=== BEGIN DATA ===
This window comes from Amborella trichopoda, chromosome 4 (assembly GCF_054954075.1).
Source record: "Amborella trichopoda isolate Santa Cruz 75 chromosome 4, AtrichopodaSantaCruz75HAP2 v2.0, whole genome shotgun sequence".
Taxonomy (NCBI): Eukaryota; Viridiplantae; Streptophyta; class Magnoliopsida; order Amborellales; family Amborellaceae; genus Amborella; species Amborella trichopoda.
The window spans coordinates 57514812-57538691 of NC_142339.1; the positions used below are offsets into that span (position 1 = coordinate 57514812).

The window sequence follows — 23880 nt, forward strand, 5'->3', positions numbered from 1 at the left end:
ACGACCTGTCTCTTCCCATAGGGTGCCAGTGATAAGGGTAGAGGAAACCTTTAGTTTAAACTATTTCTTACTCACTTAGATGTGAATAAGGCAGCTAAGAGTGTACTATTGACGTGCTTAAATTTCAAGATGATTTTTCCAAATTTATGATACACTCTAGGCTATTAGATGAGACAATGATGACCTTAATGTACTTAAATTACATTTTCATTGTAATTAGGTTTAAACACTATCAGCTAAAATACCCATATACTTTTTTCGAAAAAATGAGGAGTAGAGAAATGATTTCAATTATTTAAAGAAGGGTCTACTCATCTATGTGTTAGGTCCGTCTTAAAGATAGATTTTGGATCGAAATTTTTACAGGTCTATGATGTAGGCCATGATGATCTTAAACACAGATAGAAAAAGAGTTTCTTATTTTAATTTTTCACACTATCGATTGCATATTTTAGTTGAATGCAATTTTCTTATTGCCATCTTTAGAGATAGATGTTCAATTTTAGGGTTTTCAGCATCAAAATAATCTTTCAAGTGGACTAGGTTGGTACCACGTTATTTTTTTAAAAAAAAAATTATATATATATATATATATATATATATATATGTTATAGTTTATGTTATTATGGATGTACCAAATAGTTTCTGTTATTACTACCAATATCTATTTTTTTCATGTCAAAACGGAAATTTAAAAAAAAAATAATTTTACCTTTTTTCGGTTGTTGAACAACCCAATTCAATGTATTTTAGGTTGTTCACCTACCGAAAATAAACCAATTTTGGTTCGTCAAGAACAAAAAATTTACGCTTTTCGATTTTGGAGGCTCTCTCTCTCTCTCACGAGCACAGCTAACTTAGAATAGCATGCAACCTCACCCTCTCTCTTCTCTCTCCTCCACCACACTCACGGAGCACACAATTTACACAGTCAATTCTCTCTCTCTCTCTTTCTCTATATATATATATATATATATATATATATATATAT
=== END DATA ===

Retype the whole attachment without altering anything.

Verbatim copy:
This window comes from Amborella trichopoda, chromosome 4 (assembly GCF_054954075.1).
Source record: "Amborella trichopoda isolate Santa Cruz 75 chromosome 4, AtrichopodaSantaCruz75HAP2 v2.0, whole genome shotgun sequence".
Taxonomy (NCBI): Eukaryota; Viridiplantae; Streptophyta; class Magnoliopsida; order Amborellales; family Amborellaceae; genus Amborella; species Amborella trichopoda.
The window spans coordinates 57514812-57538691 of NC_142339.1; the positions used below are offsets into that span (position 1 = coordinate 57514812).

The window sequence follows — 23880 nt, forward strand, 5'->3', positions numbered from 1 at the left end:
ACGACCTGTCTCTTCCCATAGGGTGCCAGTGATAAGGGTAGAGGAAACCTTTAGTTTAAACTATTTCTTACTCACTTAGATGTGAATAAGGCAGCTAAGAGTGTACTATTGACGTGCTTAAATTTCAAGATGATTTTTCCAAATTTATGATACACTCTAGGCTATTAGATGAGACAATGATGACCTTAATGTACTTAAATTACATTTTCATTGTAATTAGGTTTAAACACTATCAGCTAAAATACCCATATACTTTTTTCGAAAAAATGAGGAGTAGAGAAATGATTTCAATTATTTAAAGAAGGGTCTACTCATCTATGTGTTAGGTCCGTCTTAAAGATAGATTTTGGATCGAAATTTTTACAGGTCTATGATGTAGGCCATGATGATCTTAAACACAGATAGAAAAAGAGTTTCTTATTTTAATTTTTCACACTATCGATTGCATATTTTAGTTGAATGCAATTTTCTTATTGCCATCTTTAGAGATAGATGTTCAATTTTAGGGTTTTCAGCATCAAAATAATCTTTCAAGTGGACTAGGTTGGTACCACGTTATTTTTTTAAAAAAAAAATTATATATATATATATATATATATATATATATGTTATAGTTTATGTTATTATGGATGTACCAAATAGTTTCTGTTATTACTACCAATATCTATTTTTTTCATGTCAAAACGGAAATTTAAAAAAAAAATAATTTTACCTTTTTTCGGTTGTTGAACAACCCAATTCAATGTATTTTAGGTTGTTCACCTACCGAAAATAAACCAATTTTGGTTCGTCAAGAACAAAAAATTTACGCTTTTCGATTTTGGAGGCTCTCTCTCTCTCTCACGAGCACAGCTAACTTAGAATAGCATGCAACCTCACCCTCTCTCTTCTCTCTCCTCCACCACACTCACGGAGCACACAATTTACACAGTCAATTCTCTCTCTCTCTCTTTCTCTATATATATATATATATATATATATATATATATAT